Health and FItness

A Review of the Knee Walker

If you have had surgery or an injury to your foot, a knee walker is a wonderful alternative to crutches or a regular walker. The knee walker has many advantages over crutches or a regular walker but the best is the increased mobility. The knee walker allows the user to easily get around.

I recently had surgery on my lateral tarsal tendon as a complication to my Isaac Syndrome Disease. I could not bear weight on my foot for three weeks and due to the Isaac’s Disease I could not use crutches. A knee walker was my only option for mobility. I did not know about mindinsole foot inserts before now, else I would have given them a try as well. 

A knee walker is a scooter type apparatus. Mine is the Weil model by Medline. It has three wheels, two in the front and one in the back. The front two wheels turn and the back wheel is stationary. The handle bars and seat collapse and are held tight with a Velcro strap when they are in the folded position.

To use the knee walker you kneel on the padded seat with your injured leg and propel yourself with your good leg. Steering is done with the handlebars and stopping by a bicycle style hand brake. There is a lock on the brakes but the lock does not keep the knee walker from rolling.

The seat and handlebars are both adjustable. The seat adjusts as part of the collapsing mode in one inch increments. The handlebar needs to be adjusted by loosening the large handle set screw and removing it, then raising the handlebars to the desired height and replacing the set screw. The handlebar is only 19″ wide which helps in maneuvering in tight spots but tires you quickly when using the knee walker for extended periods like taking a walk.

The knee walker is heavy at 24 pounds which is more than can be easily slung into the car while standing on one leg. It also requires two hands and an up down shifting motion to collapse which again is difficult to do while balancing on one foot. When it is collapsed, the knee walker is very low to the ground.

I have been confined to a wheel chair and was able to collapse the chair, get it into and out of my van by my self. I have yet to figure out how to do this with the knee walker. There are too many set screws to tighten and adjust plus positioning the seat while balancing on one foot to make this a user-friendly task. The knee walker requires me to have a second person along to set it up.

We live in a typical 1940’s cape cod with many small rooms. So far I have had no problem getting around the house with the knee walker. It is easy to maneuver back and forth and to pick up the front wheels to make tighter turns. The narrow doors in our house have posed no problems for the nimble knee walker.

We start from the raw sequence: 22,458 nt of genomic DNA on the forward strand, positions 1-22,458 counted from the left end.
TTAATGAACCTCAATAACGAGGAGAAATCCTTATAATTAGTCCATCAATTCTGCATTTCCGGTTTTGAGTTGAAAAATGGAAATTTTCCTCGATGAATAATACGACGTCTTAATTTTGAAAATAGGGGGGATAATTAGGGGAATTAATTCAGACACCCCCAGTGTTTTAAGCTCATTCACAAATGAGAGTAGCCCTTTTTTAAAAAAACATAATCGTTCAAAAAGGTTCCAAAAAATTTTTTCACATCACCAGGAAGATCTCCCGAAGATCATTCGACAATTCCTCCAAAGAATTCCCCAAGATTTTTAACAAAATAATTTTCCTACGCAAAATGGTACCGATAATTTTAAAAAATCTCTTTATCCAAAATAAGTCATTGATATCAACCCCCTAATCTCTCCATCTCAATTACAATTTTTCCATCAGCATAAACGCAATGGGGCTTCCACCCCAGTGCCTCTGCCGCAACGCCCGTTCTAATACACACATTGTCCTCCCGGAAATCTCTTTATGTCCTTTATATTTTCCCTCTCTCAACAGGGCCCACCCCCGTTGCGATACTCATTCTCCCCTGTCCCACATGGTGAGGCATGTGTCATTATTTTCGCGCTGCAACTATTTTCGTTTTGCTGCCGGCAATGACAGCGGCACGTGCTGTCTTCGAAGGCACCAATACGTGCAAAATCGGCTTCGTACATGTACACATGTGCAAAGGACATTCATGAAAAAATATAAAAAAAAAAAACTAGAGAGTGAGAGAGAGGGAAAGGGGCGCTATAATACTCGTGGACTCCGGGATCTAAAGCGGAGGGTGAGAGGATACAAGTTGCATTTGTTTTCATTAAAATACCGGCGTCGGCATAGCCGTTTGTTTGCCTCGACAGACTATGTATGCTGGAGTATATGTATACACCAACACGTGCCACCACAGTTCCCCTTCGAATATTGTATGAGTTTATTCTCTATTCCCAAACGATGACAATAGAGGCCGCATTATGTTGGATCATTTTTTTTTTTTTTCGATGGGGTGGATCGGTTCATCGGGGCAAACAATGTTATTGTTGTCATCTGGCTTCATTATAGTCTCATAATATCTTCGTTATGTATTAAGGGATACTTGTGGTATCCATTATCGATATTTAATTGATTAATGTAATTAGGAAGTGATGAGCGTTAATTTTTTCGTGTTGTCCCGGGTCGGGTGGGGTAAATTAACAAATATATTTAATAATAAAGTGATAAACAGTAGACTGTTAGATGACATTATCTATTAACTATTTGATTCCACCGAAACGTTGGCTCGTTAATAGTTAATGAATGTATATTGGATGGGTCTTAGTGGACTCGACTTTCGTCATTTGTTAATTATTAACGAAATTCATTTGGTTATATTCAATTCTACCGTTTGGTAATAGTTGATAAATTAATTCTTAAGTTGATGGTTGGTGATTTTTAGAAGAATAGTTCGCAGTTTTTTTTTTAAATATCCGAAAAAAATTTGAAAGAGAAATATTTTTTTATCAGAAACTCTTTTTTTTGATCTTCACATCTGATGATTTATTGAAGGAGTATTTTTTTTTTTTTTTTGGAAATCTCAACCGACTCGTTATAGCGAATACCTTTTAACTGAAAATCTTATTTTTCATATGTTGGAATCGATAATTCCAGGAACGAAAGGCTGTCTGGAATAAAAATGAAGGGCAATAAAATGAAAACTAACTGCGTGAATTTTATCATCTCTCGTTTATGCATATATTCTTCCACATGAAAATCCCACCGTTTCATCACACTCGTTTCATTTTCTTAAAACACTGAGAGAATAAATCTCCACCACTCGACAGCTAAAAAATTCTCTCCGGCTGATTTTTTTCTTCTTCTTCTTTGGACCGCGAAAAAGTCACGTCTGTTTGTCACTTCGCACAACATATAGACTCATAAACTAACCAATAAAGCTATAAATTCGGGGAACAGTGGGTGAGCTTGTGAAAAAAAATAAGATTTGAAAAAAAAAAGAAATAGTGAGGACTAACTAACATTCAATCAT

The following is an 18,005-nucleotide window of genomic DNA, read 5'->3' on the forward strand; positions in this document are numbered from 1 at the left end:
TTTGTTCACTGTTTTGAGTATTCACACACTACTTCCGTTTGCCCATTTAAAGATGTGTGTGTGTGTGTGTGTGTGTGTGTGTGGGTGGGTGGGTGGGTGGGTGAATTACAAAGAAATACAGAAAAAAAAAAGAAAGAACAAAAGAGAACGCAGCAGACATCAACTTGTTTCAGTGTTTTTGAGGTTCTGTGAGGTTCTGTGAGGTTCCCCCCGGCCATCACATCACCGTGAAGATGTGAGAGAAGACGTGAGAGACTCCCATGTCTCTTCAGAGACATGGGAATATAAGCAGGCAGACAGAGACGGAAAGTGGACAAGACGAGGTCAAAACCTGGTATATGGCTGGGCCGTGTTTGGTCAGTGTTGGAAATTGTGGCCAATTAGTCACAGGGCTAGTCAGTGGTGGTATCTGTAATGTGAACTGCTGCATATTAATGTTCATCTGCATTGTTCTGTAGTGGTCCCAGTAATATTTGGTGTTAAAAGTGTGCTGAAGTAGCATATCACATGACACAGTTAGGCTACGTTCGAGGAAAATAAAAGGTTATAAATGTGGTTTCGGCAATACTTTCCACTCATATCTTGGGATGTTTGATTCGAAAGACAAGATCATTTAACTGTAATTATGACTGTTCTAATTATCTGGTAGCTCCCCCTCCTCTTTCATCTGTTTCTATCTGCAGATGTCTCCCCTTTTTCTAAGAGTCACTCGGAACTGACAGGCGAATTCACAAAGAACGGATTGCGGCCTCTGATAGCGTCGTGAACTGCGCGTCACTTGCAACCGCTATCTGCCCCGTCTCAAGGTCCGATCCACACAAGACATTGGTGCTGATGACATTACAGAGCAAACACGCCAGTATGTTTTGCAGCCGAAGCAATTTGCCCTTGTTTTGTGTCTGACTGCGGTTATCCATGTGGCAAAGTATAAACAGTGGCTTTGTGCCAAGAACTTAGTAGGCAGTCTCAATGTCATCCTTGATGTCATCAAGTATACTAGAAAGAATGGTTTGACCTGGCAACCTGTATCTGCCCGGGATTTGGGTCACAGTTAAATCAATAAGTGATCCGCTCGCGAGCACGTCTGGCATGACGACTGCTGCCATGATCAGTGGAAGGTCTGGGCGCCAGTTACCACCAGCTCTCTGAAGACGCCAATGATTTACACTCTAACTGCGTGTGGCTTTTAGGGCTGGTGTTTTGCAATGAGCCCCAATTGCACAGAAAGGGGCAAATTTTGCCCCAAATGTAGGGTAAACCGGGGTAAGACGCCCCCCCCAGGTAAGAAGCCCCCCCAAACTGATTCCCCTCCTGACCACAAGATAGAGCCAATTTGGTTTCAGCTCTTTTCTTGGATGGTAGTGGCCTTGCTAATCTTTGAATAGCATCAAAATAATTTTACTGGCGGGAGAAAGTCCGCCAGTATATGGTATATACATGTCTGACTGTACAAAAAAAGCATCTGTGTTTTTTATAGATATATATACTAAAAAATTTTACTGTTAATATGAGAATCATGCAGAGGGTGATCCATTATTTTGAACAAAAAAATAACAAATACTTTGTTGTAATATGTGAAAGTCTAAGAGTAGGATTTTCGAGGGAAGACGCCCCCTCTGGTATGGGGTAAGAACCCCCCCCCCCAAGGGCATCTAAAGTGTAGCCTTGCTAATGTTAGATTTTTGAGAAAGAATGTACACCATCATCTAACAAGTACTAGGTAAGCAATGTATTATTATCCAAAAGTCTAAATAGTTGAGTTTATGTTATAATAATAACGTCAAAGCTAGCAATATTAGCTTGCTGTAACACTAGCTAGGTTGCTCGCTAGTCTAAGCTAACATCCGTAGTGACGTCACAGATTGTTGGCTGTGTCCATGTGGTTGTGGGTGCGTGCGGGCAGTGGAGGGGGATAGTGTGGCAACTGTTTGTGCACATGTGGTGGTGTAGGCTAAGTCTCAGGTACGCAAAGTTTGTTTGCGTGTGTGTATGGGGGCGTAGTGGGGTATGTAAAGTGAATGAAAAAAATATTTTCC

The knee walker does tip over. It is very unstable on uneven surfaces or if you hit a crack in the pavement. The small 8″ front wheels get stuck in the tiniest cracks. Most of your weight is being forced down on those front wheels as you lean forward while propelling yourself along. I have come to a sudden stop several times when the wheels got stuck in what looked to be shallow cracks in the pavement. Fortunately most of the time I was able to keep the knee walker from cart wheeling up and over on top of me. However, I did have a couple major falls when the knee walker simple could not be controlled.

The knee walker is a great invention and I was grateful to have it. Without my knee walker I would have been confined to my bed and chair for over three weeks. However, with all new inventions there can be improvements and this is true of the knee walker. Mine is supposed to be the top of the line model but after just a week’s use the screws which hold the handlebar shaft on will not stay tightened. This is a design flaw.

I do not think the designer’s of the knee walker ever thought about it being used outside of the home. The spacing of the handlebar fatigues the user quickly. My arms were sore after going just one block. The construction is not sturdy enough to support outdoor use or even long term continuous use. Finally the user has to be able to collapse and get the unit into a vehicle by themselves. A mobility aide is no good if you need to bring along a helper.

My recommendation to anyone considering using a knee walker is to be aware of its limitations. There are many things about it you will find helpful. Best of all you will have more mobility over using crutches or a regular walker. Due to the poor construction and design flaws of my unit I would strongly recommend renting and not purchasing your knee walker. Hopefully Medline is working on the Weil II Knee Walker with new and improved features.


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